(FLICKR/U.S. National Archives)
This week, environmentalists, historic preservationists and others are retracing the steps of miners who battled police and armed guards on Blair Mountain back in 1921. The conflict was the largest armed uprising since the Civil War and it only ended when federal troops intervened.
The protesters hope to tell the story of the 10,000 unionizing coal miners who fought for principles that would help shape today's U.S. labor laws. Additionally, they hope to keep Blair Mountain from becoming yet another barren, flat-topped strip mine.
According to the Appalachia Rising: March on Blair Mountain's website, the march is a peaceful, unifying event involving environmental justice organizations, union workers, scholars, artists, and other citizen groups.
They argue, Today, Blair Mountain, like dozens of other historic mountains throughout the region, is being threatened by mountaintop removal and it is here that a new generation of Appalachians takes a stand. By working to preserve this mountain we are demanding an end to the destructive practices of MTR that threatens to strip Central Appalachia of its history, its economic potential and its health.
Mountaintop removal mining is the practice of blasting off the tops of mountains so machines called draglines can mine coal deposits. The mountaintops are then dumped into nearby valleys and streams to create valley fills, converting mountain landscapes covered in hardwood forest into fields of grass.
Opponents of the practice argue that over 1,000 miles of streams have been buried by strip mine waste in Appalachia. In West Virginia alone, 75 percent of the streams and rivers are polluted by mining and other industries.
The reality is, well over 50 percent of U.S. energy is powered by coal and West Virginia alone has an estimated 4 percent of the world's total stock of this non-renewable resource.
The march to Blair Mountain is just as much a referendum on the environmental impact of this practice as it is a fight to preserve a slice of American history. Participants in this week's 5-day march seek to protect the historic battlefield by putting it on the National Register of Historic Places. Such a designation would not automatically stop mining, but it would certainly hinder and slow it down during the review process.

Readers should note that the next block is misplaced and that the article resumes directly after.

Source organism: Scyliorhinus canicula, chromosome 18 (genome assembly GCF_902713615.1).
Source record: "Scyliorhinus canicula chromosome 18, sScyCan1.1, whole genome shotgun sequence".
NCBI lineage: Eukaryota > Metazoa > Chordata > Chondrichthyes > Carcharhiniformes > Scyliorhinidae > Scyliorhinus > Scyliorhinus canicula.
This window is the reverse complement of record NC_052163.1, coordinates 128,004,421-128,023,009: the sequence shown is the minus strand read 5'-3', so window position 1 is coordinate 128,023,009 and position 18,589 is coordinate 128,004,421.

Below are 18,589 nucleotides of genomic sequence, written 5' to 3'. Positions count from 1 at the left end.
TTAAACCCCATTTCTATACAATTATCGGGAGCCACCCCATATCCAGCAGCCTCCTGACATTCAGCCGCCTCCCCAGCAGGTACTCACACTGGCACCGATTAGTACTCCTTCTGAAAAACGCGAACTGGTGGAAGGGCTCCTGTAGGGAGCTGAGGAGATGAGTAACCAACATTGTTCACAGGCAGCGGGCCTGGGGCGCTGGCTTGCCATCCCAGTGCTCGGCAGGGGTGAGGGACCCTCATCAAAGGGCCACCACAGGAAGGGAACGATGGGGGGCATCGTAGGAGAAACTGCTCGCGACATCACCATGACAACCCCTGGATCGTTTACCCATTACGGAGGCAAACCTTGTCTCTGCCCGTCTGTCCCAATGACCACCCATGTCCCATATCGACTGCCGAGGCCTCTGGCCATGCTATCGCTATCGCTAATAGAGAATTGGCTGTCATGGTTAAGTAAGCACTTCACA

Surprisingly, the battlefield on Blair Mountain was once briefly on the National Register of Historic Places. It was later removed by a federal law that bars sites from inclusion if the majority of the landowners object. After a review of the dissenters, state and federal agencies reviewing the case ruled that the opponents dominated.
The 2011 memorial march began on Monday in Marmet and will continue over 50 miles and 5 days, traversing narrow country roads where the coal trucks are an everyday reminder of the conflict at hand. Today's marchers have with them a slew of support vehicles including a trailer with portable toilets and others loaded with food, water, backpacks, and sleeping bags.
The route is the same one the miners took in the summer of 1921.
At the heart of the conflict back in in the early '20s, the miners asked for the right to be paid by the hour and not by the ton. They wanted a week that lasted 5 days and not 7. And, they wanted black miners and white miners to be paid the same.
At least 16 men perished in the event before the miners surrendered to federal troops on September 5, 1921.
If you'd like to learn more about the march go to marchonblairmountain.org.
Mark Johanson is the travel editor at the International Business Times. He has traveled to and written about more than 30 nations and territories on every continent except...